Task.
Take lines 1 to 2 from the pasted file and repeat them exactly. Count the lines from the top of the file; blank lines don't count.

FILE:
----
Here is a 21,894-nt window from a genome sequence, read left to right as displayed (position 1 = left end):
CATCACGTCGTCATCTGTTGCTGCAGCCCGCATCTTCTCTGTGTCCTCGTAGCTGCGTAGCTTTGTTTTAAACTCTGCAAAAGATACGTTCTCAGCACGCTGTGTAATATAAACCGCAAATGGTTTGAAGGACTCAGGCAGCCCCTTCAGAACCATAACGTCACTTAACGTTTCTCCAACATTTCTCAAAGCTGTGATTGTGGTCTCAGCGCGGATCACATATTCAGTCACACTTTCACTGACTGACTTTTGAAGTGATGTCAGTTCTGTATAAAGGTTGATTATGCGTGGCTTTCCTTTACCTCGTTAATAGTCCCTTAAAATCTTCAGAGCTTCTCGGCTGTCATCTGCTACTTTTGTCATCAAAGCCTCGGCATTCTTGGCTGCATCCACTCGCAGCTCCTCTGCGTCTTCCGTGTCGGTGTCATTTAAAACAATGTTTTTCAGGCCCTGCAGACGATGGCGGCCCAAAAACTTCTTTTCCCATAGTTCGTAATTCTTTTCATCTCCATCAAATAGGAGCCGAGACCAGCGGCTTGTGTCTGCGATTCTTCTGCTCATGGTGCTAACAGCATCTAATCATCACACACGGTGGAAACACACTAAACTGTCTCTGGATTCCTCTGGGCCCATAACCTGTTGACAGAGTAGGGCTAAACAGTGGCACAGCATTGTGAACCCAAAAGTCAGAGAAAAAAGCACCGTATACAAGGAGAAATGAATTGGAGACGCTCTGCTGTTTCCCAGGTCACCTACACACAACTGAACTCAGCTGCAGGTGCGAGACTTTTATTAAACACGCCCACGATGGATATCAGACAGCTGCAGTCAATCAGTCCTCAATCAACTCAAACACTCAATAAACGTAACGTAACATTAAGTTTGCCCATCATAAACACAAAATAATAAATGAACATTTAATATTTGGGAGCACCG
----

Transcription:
Here is a 21,894-nt window from a genome sequence, read left to right as displayed (position 1 = left end):
CATCACGTCGTCATCTGTTGCTGCAGCCCGCATCTTCTCTGTGTCCTCGTAGCTGCGTAGCTTTGTTTTAAACTCTGCAAAAGATACGTTCTCAGCACGCTGTGTAATATAAACCGCAAATGGTTTGAAGGACTCAGGCAGCCCCTTCAGAACCATAACGTCACTTAACGTTTCTCCAACATTTCTCAAAGCTGTGATTGTGGTCTCAGCGCGGATCACATATTCAGTCACACTTTCACTGACTGACTTTTGAAGTGATGTCAGTTCTGTATAAAGGTTGATTATGCGTGGCTTTCCTTTACCTCGTTAATAGTCCCTTAAAATCTTCAGAGCTTCTCGGCTGTCATCTGCTACTTTTGTCATCAAAGCCTCGGCATTCTTGGCTGCATCCACTCGCAGCTCCTCTGCGTCTTCCGTGTCGGTGTCATTTAAAACAATGTTTTTCAGGCCCTGCAGACGATGGCGGCCCAAAAACTTCTTTTCCCATAGTTCGTAATTCTTTTCATCTCCATCAAATAGGAGCCGAGACCAGCGGCTTGTGTCTGCGATTCTTCTGCTCATGGTGCTAACAGCATCTAATCATCACACACGGTGGAAACACACTAAACTGTCTCTGGATTCCTCTGGGCCCATAACCTGTTGACAGAGTAGGGCTAAACAGTGGCACAGCATTGTGAACCCAAAAGTCAGAGAAAAAAGCACCGTATACAAGGAGAAATGAATTGGAGACGCTCTGCTGTTTCCCAGGTCACCTACACACAACTGAACTCAGCTGCAGGTGCGAGACTTTTATTAAACACGCCCACGATGGATATCAGACAGCTGCAGTCAATCAGTCCTCAATCAACTCAAACACTCAATAAACGTAACGTAACATTAAGTTTGCCCATCATAAACACAAAATAATAAATGAACATTTAATATTTGGGAGCACCG